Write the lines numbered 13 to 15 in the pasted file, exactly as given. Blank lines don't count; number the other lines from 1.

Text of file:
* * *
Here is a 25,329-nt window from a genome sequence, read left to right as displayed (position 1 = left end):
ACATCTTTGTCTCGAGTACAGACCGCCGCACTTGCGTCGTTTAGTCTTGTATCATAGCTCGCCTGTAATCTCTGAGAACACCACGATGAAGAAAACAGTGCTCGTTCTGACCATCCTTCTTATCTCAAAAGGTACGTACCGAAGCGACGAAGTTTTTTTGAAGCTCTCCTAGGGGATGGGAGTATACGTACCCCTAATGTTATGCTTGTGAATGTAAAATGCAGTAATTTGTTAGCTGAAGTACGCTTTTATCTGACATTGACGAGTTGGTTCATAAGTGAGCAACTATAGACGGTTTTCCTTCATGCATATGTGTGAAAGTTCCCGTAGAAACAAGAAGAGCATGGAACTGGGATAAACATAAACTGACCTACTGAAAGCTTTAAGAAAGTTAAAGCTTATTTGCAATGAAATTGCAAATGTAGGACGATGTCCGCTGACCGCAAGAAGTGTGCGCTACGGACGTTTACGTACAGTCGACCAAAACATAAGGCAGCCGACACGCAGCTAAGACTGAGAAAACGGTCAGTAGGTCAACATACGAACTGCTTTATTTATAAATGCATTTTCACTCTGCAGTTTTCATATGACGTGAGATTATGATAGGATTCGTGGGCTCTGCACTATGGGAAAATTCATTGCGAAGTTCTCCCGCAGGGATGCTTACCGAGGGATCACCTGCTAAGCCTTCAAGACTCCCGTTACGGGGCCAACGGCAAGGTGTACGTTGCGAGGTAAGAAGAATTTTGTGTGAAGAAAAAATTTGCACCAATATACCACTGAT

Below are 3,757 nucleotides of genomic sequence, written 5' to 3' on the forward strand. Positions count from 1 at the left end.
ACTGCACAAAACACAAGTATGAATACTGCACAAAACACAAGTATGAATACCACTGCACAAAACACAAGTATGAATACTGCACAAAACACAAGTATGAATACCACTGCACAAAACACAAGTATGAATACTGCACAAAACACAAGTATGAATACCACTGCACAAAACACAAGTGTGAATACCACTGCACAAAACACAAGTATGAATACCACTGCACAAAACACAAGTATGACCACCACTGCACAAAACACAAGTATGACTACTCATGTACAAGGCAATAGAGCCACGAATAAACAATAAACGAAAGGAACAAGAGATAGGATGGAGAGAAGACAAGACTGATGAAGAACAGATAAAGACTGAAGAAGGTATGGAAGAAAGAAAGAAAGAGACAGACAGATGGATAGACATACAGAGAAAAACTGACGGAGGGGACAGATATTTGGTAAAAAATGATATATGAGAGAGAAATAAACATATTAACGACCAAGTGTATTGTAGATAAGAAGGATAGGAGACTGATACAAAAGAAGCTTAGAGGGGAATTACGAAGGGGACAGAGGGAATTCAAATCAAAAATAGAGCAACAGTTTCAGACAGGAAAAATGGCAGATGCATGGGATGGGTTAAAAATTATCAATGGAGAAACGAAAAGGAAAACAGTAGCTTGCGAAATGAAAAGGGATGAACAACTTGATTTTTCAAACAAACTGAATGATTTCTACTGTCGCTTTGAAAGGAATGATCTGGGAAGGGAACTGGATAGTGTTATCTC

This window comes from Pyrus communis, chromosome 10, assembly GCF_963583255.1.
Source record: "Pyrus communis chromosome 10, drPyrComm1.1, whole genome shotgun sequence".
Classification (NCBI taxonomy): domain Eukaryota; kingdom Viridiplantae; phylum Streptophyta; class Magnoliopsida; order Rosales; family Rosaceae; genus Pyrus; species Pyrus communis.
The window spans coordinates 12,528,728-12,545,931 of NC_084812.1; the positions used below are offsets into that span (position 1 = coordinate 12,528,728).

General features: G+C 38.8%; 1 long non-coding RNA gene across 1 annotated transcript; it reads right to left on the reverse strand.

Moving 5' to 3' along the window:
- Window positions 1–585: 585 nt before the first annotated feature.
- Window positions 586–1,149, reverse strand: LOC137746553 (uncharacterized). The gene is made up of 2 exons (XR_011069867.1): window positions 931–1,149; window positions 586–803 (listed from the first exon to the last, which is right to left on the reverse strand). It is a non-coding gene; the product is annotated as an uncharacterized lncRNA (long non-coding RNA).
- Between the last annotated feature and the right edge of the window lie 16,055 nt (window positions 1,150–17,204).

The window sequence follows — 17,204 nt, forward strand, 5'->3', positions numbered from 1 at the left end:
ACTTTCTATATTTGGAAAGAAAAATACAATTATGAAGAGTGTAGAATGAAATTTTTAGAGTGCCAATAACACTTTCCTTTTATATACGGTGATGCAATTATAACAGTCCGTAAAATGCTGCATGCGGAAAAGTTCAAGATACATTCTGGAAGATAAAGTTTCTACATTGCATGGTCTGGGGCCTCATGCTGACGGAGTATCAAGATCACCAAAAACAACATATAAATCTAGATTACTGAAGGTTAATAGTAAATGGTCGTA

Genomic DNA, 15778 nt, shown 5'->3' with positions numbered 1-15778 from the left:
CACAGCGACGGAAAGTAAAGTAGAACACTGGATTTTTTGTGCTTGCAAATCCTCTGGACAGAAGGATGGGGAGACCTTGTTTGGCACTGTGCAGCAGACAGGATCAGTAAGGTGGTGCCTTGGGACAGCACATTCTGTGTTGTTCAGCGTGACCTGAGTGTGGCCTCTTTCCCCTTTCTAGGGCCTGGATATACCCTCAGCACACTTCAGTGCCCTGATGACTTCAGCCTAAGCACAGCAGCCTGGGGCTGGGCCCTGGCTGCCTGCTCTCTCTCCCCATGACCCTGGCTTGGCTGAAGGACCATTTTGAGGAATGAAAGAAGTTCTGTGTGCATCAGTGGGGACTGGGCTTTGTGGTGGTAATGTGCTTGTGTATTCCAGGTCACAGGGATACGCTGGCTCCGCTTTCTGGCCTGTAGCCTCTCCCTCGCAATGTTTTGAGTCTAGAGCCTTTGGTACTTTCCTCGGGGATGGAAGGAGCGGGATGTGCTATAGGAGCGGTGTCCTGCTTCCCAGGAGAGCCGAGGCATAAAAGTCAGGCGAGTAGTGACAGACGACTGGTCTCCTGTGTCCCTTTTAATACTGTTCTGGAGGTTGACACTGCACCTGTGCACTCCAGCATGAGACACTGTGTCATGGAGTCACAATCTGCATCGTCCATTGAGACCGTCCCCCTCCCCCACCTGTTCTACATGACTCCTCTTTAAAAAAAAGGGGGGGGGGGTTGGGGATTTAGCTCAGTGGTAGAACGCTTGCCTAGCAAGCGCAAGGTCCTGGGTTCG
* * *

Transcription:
- Between the last annotated feature and the right edge of the window lie 16,055 nt (window positions 1,150–17,204).

The window sequence follows — 17,204 nt, forward strand, 5'->3', positions numbered from 1 at the left end:
ACTTTCTATATTTGGAAAGAAAAATACAATTATGAAGAGTGTAGAATGAAATTTTTAGAGTGCCAATAACACTTTCCTTTTATATACGGTGATGCAATTATAACAGTCCGTAAAATGCTGCATGCGGAAAAGTTCAAGATACATTCTGGAAGATAAAGTTTCTACATTGCATGGTCTGGGGCCTCATGCTGACGGAGTATCAAGATCACCAAAAACAACATATAAATCTAGATTACTGAAGGTTAATAGTAAATGGTCGTA